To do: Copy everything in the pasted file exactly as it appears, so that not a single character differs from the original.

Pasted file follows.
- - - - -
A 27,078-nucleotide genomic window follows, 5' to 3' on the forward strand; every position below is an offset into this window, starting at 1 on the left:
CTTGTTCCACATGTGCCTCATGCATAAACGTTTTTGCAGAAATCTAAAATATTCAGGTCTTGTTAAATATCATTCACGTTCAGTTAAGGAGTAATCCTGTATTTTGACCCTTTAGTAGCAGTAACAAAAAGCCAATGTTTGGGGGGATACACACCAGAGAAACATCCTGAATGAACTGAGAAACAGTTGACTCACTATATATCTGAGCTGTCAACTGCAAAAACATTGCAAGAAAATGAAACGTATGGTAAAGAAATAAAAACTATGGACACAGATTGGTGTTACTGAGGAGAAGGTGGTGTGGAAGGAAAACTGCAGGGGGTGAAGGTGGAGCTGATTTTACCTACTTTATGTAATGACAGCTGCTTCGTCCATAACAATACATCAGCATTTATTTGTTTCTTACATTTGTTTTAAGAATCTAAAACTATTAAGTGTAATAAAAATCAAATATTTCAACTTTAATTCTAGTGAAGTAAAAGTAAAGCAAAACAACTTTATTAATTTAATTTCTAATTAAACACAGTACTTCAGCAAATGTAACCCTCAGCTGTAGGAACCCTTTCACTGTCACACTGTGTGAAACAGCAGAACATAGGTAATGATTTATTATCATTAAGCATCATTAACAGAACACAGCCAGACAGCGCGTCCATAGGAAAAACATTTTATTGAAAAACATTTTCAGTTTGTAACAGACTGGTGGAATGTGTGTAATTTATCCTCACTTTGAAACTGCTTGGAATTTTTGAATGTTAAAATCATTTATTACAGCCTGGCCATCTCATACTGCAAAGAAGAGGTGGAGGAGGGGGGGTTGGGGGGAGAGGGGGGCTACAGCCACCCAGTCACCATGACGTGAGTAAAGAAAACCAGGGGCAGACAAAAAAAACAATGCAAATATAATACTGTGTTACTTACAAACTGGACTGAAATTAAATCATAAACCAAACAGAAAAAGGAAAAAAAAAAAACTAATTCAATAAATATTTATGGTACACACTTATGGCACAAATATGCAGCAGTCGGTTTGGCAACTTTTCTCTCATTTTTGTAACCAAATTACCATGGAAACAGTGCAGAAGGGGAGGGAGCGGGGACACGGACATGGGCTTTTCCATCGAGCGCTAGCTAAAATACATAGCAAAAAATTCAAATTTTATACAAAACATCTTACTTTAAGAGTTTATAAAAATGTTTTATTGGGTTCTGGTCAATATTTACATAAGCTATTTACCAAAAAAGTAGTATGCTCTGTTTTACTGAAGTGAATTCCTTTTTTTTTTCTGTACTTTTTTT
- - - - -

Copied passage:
A 27,078-nucleotide genomic window follows, 5' to 3' on the forward strand; every position below is an offset into this window, starting at 1 on the left:
CTTGTTCCACATGTGCCTCATGCATAAACGTTTTTGCAGAAATCTAAAATATTCAGGTCTTGTTAAATATCATTCACGTTCAGTTAAGGAGTAATCCTGTATTTTGACCCTTTAGTAGCAGTAACAAAAAGCCAATGTTTGGGGGGATACACACCAGAGAAACATCCTGAATGAACTGAGAAACAGTTGACTCACTATATATCTGAGCTGTCAACTGCAAAAACATTGCAAGAAAATGAAACGTATGGTAAAGAAATAAAAACTATGGACACAGATTGGTGTTACTGAGGAGAAGGTGGTGTGGAAGGAAAACTGCAGGGGGTGAAGGTGGAGCTGATTTTACCTACTTTATGTAATGACAGCTGCTTCGTCCATAACAATACATCAGCATTTATTTGTTTCTTACATTTGTTTTAAGAATCTAAAACTATTAAGTGTAATAAAAATCAAATATTTCAACTTTAATTCTAGTGAAGTAAAAGTAAAGCAAAACAACTTTATTAATTTAATTTCTAATTAAACACAGTACTTCAGCAAATGTAACCCTCAGCTGTAGGAACCCTTTCACTGTCACACTGTGTGAAACAGCAGAACATAGGTAATGATTTATTATCATTAAGCATCATTAACAGAACACAGCCAGACAGCGCGTCCATAGGAAAAACATTTTATTGAAAAACATTTTCAGTTTGTAACAGACTGGTGGAATGTGTGTAATTTATCCTCACTTTGAAACTGCTTGGAATTTTTGAATGTTAAAATCATTTATTACAGCCTGGCCATCTCATACTGCAAAGAAGAGGTGGAGGAGGGGGGGTTGGGGGGAGAGGGGGGCTACAGCCACCCAGTCACCATGACGTGAGTAAAGAAAACCAGGGGCAGACAAAAAAAACAATGCAAATATAATACTGTGTTACTTACAAACTGGACTGAAATTAAATCATAAACCAAACAGAAAAAGGAAAAAAAAAAAACTAATTCAATAAATATTTATGGTACACACTTATGGCACAAATATGCAGCAGTCGGTTTGGCAACTTTTCTCTCATTTTTGTAACCAAATTACCATGGAAACAGTGCAGAAGGGGAGGGAGCGGGGACACGGACATGGGCTTTTCCATCGAGCGCTAGCTAAAATACATAGCAAAAAATTCAAATTTTATACAAAACATCTTACTTTAAGAGTTTATAAAAATGTTTTATTGGGTTCTGGTCAATATTTACATAAGCTATTTACCAAAAAAGTAGTATGCTCTGTTTTACTGAAGTGAATTCCTTTTTTTTTTCTGTACTTTTTTT